Do incentives matter? An examination of on-line privacy concerns and willingness to provide personal and financial information

Steven Ward*, Kate Bridges, Bill Chitty

*Corresponding author for this work

Research output: Contribution to journalArticlepeer-review

51 Citations (Scopus)

Abstract

The growth of the Internet has allowed marketers to collect personal information from consumers with increased efficiency. However, that practice has led to concerns about privacy among World Wide Web users. The results of an experimental study showed that the participants were concerned about and unwilling to provide financial information, but saw no problem in disclosing personally identifiable information. The benefits of price discounts and personalized service were found to be non-effective means of gaining consumers' personal information. The respondents were also cynical when both benefits were offered concurrently. The study also suggested that materialistic consumers were more willing to provide personal information.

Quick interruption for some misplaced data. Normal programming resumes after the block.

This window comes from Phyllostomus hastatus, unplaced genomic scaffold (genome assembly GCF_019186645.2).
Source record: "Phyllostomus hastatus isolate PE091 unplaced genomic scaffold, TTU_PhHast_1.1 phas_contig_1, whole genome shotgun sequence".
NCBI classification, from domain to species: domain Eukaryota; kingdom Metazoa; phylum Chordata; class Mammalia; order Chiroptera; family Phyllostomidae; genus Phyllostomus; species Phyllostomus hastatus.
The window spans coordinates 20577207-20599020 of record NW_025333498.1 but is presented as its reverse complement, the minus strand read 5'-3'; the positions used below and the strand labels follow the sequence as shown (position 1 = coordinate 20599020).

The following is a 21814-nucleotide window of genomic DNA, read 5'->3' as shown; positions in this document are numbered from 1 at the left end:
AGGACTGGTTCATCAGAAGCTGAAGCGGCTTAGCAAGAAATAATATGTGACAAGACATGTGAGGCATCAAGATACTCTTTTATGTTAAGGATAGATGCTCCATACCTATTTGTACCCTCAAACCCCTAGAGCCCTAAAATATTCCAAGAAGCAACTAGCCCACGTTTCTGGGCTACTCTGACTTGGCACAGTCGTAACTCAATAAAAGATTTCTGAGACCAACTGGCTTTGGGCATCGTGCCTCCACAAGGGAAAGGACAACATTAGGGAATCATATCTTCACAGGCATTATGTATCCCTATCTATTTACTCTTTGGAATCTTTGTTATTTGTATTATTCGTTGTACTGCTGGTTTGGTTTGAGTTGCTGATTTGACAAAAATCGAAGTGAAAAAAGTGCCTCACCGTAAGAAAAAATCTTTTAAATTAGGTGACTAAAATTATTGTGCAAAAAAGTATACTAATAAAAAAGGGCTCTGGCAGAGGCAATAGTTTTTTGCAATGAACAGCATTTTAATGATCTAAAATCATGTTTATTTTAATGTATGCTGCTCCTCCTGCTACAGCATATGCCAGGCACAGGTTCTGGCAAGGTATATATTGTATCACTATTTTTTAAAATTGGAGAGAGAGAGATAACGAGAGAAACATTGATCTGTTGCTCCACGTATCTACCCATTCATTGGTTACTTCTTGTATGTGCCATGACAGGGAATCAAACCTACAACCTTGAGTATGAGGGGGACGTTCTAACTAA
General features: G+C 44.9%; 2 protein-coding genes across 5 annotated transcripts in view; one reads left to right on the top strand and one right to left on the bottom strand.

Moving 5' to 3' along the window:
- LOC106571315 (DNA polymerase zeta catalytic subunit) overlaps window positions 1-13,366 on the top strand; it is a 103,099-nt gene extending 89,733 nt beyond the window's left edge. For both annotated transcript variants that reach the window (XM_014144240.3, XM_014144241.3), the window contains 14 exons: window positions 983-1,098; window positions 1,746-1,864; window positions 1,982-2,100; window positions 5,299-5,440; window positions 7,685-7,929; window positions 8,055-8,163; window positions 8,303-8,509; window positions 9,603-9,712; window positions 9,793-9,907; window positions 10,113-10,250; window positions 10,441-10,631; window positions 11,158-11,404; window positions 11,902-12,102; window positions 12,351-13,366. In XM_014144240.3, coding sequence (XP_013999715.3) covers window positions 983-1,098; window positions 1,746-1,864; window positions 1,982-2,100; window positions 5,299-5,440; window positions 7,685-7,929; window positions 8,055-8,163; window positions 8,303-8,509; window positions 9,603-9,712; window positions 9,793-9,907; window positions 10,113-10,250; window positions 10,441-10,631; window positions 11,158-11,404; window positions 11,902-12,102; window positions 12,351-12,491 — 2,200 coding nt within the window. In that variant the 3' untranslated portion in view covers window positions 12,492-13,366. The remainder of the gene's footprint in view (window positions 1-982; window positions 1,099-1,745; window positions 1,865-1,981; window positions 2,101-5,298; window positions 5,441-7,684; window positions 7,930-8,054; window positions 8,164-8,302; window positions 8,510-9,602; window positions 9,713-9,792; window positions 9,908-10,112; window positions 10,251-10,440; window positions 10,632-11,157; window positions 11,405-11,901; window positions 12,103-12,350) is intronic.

Original languageEnglish
Pages (from-to)21-40
Number of pages20
JournalJournal of Marketing Communications
Volume11
Issue number1
DOIs
Publication statusPublished - Mar 2005

Keywords

  • Incentives
  • Internet
  • On-line privacy
  • Willingness

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